Did you hear about the mother who was so affected by her two sons having to sell carnival tickets for a government-aided school as a form of fund-raising that she couldn’t sleep the whole night, and then wrote in to the journalism website Stomp to complain about it? Apparently she said, “You cannot force people to donate.” Yet, when you read into the article, it seems more her indignation to what the principal wrote when he recounted the lack of drive of one pupil, and ended up by saying, “I wonder if your son/ward is like him?” Apparently, the principal’s challenge was directed at the parents and she is reacting more to that than the fund-raising activity itself.
Let’s take a step back
It is no secret; government-aided schools are not fully funded and if it wanted to organise more pastoral activities, it would need to seek funding. I don’t know of any government-aided school not resorting to annual carnivals or raffle draws to bring in funds. That the mother’s two sons are in secondary level in the school means that she is not unfamiliar with this.
A school’s mission
Also, all government-aided schools make it their mission to shape the lives of the pupils they teach. It is more than simply handing out information; but shaping them with knowledge. Such knowledge is best learnt when one steps beyond one’s comfort zone, embraces the uncomfortable, and deals with it. If a young person is unable to handle small discomforts like selling carnival tickets, then how will he be expected to take on larger discomforts when he is handed a rifle at age 18 and learn to kill people? (That’s national service, just in case I was not clear.) Selling carnival tickets, therefore, helps the child move beyond himself, think of others than his own comfort, putting the team before self. These are all platitudes of good citizenry, something that will be undermined by self-centred parenting.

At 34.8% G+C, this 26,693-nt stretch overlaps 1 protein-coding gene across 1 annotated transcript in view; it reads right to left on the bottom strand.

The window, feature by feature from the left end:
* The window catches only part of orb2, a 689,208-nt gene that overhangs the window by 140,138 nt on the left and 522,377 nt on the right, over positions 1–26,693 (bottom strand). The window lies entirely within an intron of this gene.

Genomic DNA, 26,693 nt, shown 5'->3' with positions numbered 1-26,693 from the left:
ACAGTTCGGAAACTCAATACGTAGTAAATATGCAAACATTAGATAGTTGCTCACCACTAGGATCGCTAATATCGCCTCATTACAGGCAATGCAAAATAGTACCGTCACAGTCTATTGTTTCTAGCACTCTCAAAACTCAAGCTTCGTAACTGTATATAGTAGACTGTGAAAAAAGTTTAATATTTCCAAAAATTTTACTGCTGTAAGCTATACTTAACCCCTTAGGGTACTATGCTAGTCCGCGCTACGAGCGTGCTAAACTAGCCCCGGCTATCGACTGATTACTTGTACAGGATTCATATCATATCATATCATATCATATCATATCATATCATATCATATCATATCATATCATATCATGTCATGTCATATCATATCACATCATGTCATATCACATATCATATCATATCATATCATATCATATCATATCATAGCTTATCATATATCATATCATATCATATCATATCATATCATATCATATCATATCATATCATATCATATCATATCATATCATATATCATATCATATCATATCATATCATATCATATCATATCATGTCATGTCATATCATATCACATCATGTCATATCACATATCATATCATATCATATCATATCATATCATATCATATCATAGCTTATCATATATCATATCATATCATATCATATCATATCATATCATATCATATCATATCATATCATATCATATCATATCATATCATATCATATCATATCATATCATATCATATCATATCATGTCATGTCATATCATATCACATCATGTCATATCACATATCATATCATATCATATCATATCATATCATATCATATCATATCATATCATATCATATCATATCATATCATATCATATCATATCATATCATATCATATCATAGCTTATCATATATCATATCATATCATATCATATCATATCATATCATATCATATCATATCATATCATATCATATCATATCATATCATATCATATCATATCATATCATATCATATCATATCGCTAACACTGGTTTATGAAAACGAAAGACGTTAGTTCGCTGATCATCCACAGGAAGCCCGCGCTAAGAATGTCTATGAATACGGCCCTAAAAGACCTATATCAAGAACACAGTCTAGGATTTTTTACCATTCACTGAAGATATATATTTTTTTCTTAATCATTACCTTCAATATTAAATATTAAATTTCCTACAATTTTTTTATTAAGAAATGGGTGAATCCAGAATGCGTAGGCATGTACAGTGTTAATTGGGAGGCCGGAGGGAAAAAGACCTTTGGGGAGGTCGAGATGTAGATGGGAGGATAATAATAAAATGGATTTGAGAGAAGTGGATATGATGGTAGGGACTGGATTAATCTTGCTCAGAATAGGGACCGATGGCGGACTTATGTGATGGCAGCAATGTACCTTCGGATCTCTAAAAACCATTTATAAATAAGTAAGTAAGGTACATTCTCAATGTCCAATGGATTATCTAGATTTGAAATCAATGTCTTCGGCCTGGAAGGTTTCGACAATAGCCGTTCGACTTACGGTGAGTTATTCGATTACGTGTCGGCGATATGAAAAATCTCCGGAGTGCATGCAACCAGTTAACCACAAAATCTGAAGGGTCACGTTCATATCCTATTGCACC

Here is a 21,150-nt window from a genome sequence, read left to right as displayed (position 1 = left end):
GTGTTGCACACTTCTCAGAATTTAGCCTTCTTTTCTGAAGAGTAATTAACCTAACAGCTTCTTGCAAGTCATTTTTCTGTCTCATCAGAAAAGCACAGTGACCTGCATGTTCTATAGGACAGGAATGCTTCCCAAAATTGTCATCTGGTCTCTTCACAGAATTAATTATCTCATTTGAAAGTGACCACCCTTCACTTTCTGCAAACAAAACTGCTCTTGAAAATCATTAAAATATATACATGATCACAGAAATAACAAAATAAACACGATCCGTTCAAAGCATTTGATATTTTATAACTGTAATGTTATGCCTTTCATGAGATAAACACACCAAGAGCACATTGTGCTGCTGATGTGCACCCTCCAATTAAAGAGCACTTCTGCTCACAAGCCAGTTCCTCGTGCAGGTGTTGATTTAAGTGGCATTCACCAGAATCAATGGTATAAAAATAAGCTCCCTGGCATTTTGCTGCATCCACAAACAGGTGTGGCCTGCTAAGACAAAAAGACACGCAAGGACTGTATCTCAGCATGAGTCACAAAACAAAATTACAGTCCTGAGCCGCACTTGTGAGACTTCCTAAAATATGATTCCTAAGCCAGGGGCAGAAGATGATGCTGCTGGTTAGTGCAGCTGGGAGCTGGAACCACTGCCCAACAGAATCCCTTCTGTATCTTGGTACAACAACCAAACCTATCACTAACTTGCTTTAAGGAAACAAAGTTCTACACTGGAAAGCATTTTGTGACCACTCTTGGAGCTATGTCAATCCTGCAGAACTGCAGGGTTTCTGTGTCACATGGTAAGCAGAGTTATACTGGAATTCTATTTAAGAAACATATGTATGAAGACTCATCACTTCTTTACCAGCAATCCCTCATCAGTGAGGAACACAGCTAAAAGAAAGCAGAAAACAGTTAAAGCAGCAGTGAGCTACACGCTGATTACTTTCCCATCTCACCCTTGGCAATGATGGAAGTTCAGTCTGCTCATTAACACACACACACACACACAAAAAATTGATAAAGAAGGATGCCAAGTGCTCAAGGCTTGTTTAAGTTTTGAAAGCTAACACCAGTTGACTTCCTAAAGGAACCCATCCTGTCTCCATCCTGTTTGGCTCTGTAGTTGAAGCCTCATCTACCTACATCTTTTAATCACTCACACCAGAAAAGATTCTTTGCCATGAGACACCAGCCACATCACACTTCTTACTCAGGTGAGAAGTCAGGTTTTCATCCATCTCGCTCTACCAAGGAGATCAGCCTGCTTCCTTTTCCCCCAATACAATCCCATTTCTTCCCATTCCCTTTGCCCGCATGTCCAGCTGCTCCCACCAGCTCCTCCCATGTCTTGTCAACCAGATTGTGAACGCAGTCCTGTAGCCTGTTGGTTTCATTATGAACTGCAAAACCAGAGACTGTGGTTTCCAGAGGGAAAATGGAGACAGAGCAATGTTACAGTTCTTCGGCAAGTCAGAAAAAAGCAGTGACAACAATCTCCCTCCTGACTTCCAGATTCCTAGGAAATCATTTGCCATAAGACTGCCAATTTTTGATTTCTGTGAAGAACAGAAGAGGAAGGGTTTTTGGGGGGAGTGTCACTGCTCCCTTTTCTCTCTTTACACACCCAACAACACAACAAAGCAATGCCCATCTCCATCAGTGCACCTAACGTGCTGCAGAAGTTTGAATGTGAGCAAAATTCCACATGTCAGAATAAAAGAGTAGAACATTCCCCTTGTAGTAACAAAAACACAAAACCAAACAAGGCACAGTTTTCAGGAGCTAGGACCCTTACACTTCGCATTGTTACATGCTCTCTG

A parent’s duty
A parent’s duty is not to mollycoddle their children and “protect” them from the unknown. After all, how long can a parent sustain that? The parents’ role is to ensure that children are prepared to take on the unknown, to extend beyond themselves when the going is rough, and be ready to help them up when they fail. Over time, as the child grows in confidence in his/her ability to manage the known unknowns, can he/she then be trusted to deal with the unknown unknowns. Mollycoddling will not help. In fact, it will turn our children into mediocre citizens, afraid of extending beyond their own shadow!
And who pays for such parenting?
Society. Our future is in the hands of these children. And when these children are not taught how to deal with uncertainty and discomfort; if these children are not taught to move beyond their comfort zone; if they are not taught that complaining doesn’t solve the issue, only positive action does; then our future is at stake. Then, the efforts of our forefathers in building Singapore into what it is today, is in peril. I wonder who these children will expect to come to their aid when their parents are gone; the government?
Children need to learn to fight their own battles
Parents, stop fighting your children’s battles. They need to deal with them themselves. Otherwise they will never be able to deal with them. And if you take offence with a remark like, “I wonder if your son/ward is like him?” then the writing is already on the wall.